Lake Windermere from the top of The Struggle.

The pain of climbing is almost always rewarded with a fast and long descent.  The further you have to climb, the more enjoyable the drop down.  It’s a bit like skiing, except there’s the satisfaction of having reached the top under your own steam as well.  In this case the reward was not only fast and long, but also beautiful as we hugged the north bank of Ullswater before heading out of the Lake District National Park and on towards the Pennines.

Targeting Alston for lunch meant getting over Hartside Fell, the longest ascent of the trip at just under five miles, but what a joy it was. Never too steep, instead, a consistent baby-smooth slope that allowed me to find a comfortable rhythm and enter my own world of thought for 40 minutes or so. I think these are my favourite kind of climbs.  I loved it.

When middle-aged men, keen on sport and fitness get together, especially if one of them is a retired doctor, conversation inevitably turns at some point to the subject of health. Chuffed that we are relatively fit for our years, we are compelled to congratulate ourselves by talking about it. After the obligatory discussion about the pros and cons of the PSA test I steered the conversation towards calorie burning as we ate a slightly under-portioned lunch.

“Does the process of digestion burn calories?” I wondered. Rodney explained that the basal metabolic system means that just to stay alive we are burning calories, and that indeed our body burns calories when it digests foods.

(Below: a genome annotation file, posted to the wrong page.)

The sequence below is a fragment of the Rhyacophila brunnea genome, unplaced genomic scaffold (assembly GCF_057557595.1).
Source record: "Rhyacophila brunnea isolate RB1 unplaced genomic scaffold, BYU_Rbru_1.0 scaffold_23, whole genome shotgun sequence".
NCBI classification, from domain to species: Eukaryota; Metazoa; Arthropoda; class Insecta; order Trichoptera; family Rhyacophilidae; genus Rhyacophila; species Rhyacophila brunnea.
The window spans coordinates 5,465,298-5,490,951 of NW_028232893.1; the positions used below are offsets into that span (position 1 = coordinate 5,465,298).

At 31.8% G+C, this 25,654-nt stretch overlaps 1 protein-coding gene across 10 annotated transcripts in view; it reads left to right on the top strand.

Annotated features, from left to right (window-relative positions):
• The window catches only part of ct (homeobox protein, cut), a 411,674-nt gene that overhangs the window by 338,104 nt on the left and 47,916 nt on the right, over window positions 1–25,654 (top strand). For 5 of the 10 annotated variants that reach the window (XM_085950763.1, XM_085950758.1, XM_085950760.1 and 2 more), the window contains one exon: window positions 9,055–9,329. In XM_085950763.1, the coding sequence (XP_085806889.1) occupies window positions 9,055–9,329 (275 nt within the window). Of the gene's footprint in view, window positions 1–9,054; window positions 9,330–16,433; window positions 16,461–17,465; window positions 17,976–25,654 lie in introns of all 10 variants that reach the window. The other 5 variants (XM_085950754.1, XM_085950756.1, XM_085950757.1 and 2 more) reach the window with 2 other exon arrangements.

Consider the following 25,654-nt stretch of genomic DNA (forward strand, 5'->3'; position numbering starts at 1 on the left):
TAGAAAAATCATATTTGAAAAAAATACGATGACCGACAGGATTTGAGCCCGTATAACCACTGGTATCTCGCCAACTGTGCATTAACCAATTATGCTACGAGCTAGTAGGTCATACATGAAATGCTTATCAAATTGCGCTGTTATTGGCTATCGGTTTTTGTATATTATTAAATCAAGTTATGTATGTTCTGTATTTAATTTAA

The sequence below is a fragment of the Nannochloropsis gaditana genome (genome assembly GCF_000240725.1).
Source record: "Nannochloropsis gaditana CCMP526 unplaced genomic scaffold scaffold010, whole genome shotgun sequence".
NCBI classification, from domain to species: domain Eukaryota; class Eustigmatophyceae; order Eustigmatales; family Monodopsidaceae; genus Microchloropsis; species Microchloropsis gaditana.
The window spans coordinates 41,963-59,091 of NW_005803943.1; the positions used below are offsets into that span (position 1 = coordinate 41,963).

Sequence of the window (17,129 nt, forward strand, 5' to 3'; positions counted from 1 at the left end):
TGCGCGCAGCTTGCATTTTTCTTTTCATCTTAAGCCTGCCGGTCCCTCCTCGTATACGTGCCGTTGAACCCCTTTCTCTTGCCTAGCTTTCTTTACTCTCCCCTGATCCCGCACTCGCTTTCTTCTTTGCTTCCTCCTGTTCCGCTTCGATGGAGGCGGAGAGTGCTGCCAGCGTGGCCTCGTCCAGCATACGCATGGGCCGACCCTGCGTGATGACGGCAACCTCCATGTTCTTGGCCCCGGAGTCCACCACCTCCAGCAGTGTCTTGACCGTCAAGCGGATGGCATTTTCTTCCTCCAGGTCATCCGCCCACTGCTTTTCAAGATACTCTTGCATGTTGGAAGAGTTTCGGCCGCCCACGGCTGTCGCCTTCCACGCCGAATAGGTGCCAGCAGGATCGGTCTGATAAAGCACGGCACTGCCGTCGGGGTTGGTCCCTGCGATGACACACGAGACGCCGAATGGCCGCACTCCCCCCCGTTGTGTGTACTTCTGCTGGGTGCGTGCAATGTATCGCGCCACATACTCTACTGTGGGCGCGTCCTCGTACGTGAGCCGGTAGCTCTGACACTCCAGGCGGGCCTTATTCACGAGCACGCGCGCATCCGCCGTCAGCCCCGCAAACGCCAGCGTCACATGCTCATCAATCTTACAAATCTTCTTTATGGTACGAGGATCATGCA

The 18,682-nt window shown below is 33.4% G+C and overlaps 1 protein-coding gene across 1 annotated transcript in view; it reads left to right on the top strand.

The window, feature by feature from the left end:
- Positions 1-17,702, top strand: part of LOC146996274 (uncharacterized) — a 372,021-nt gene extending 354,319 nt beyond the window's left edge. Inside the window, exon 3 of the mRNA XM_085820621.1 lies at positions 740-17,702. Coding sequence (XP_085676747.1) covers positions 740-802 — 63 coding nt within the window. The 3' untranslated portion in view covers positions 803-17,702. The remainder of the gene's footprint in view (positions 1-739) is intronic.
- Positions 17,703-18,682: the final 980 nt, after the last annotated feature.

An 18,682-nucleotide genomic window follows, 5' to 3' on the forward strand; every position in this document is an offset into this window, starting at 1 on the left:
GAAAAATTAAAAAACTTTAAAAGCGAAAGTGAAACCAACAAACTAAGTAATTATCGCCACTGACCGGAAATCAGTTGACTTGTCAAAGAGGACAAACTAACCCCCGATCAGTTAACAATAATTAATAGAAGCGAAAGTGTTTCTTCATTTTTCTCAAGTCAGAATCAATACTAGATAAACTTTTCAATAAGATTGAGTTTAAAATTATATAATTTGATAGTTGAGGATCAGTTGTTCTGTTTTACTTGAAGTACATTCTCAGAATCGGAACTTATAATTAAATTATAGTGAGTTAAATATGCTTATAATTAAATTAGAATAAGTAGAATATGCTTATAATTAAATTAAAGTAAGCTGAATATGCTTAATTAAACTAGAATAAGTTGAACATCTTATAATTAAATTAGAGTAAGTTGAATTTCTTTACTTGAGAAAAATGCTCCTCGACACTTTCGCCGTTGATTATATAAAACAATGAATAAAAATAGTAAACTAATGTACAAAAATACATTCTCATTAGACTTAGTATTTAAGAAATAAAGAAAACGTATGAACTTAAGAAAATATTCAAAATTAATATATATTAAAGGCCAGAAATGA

“So the more we eat, the more calories we are burning?”  I suggested as I scooped up a mouthful of waffle and ice-cream. “And when we sleep as well.  What you’re saying is that the more I eat and the more I sleep the more I’m losing weight,” I concluded with a large creamy dollop of satisfaction.

Off we set, lunch immediately followed by another brute of a climb, Killhope Cross, which eventually brought us down to Stanhope, (pronounced Stanup) at the foot of perhaps the most dramatic climb of the day that took us up through Crawleyside onto Waskerley Moor. This just went on and on but thankfully it was the last of the day.  The only challenge that awaited us was the insult of the final mile and half into a 20mph headwind.


Waskerley Moor.  It’s all downhill from here.  Well, sort of.